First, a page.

Have you ever asked yourself why so many Chinese restaurants have fish tanks? The answer has nothing to do with any special interest in fish, it’s because of feng shui. According to this philosophy based on the idea of occupying spaces in a conscious and harmonious fashion, water symbolises good luck and contributes significantly to people’s physical and mental wellbeing.
Many people take the recommendations of this discipline of a Taoist origin in mind when it comes to furnishing and decorating a home. What isn’t so common is to draw on them when designing the outdoor areas of a house. Water is one of the basic elements of feng shui (which literally translates as “wind-water”) and therefore a swimming pool can have a major impact on a home’s serenity.
According to feng shui, it’s best to choose a pool with no angles: round, oval or kidney-shaped. These shapes prevent the build-up of energy in the corners and stabilise the family’s financial situation. But if you already have a rectangular pool with angles pointing directly towards the house (or the relaxation areas of the garden) you can achieve the same benefits by placing plants in the corners.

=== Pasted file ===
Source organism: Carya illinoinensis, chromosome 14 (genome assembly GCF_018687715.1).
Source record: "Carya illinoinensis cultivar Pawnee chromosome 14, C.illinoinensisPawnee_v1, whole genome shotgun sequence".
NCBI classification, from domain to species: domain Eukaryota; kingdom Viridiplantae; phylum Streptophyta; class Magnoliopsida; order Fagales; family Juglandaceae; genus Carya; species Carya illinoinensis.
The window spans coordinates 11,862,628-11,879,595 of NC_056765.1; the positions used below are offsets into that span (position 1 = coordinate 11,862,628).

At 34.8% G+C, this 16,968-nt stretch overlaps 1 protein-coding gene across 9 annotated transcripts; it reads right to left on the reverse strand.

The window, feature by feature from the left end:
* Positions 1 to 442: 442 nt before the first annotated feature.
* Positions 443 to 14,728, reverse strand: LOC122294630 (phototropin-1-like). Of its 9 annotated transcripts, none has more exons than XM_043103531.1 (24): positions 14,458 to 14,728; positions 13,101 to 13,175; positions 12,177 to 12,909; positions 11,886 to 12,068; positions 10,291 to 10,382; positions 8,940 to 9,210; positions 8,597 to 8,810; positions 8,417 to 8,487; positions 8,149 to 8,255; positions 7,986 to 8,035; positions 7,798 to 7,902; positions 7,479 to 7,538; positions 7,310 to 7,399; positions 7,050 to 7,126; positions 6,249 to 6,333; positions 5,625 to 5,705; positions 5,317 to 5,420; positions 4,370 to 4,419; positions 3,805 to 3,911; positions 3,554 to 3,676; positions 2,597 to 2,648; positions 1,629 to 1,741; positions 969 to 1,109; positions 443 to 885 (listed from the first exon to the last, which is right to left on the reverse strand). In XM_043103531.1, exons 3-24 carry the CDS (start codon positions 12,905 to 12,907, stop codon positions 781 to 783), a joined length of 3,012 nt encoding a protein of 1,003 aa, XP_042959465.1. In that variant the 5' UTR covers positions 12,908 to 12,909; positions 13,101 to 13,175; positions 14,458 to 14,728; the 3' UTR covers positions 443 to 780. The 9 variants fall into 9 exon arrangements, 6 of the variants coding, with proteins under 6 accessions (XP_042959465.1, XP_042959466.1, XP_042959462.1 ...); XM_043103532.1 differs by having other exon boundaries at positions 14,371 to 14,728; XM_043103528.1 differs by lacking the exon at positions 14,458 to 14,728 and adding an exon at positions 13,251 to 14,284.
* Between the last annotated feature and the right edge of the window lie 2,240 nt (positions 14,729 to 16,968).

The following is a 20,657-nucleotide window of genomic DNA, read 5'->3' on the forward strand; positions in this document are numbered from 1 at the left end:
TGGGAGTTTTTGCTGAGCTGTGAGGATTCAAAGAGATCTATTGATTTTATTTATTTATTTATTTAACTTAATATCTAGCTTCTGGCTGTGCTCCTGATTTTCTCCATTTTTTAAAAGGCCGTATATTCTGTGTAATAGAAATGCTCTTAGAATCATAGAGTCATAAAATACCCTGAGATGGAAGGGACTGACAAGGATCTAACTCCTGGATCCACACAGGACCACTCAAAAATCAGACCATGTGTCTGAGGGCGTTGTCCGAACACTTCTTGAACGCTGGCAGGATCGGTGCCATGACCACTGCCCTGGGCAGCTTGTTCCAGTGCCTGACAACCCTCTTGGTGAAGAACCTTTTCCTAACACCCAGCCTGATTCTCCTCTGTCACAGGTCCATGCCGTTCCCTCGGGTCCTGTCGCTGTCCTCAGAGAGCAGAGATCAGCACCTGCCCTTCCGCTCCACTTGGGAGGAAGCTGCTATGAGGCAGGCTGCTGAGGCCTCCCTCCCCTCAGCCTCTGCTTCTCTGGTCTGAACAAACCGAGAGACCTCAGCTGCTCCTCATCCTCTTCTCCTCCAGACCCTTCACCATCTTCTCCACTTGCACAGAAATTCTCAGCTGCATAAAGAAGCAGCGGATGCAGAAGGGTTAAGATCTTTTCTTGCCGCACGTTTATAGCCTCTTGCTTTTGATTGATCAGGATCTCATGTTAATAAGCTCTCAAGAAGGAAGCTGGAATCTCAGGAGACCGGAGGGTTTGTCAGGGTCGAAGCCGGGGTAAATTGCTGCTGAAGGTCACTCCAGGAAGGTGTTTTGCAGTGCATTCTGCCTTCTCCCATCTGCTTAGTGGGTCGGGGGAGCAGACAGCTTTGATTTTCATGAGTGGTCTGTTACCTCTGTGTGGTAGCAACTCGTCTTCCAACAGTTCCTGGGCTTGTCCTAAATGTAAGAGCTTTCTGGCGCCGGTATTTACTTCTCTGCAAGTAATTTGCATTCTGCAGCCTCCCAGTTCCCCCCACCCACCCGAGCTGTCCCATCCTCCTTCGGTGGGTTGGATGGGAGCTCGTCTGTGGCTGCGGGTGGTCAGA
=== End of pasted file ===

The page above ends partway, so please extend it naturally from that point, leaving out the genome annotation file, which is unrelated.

In terms of dimensions, the most important thing is proportionality. Water is a very powerful element in feng shui, so a pool too big can noticeably affect the home’s energy balance. It is also recommendable to not put the pool very close to the house to prevent a feeling of ‘drowning’ amongst the inhabitants.
Plus, to ensure the pool is always full of positive energy, it’s a good idea to install good pumping systems or fountains that keep the water moving and replenishing continuously. If possible, water should flow towards the home to enable the pool to project healing properties on all the family.
Finally, to guarantee a well-balanced setting, it is highly recommendable for the five elements to be harmoniously integrated in the garden. This means that in addition to the water in the pool, you should include metal (ladders, maintenance material), wood (plants, outdoor furniture), earth (stones, pot plants, ceramic objects) and fire (lighting systems, candles).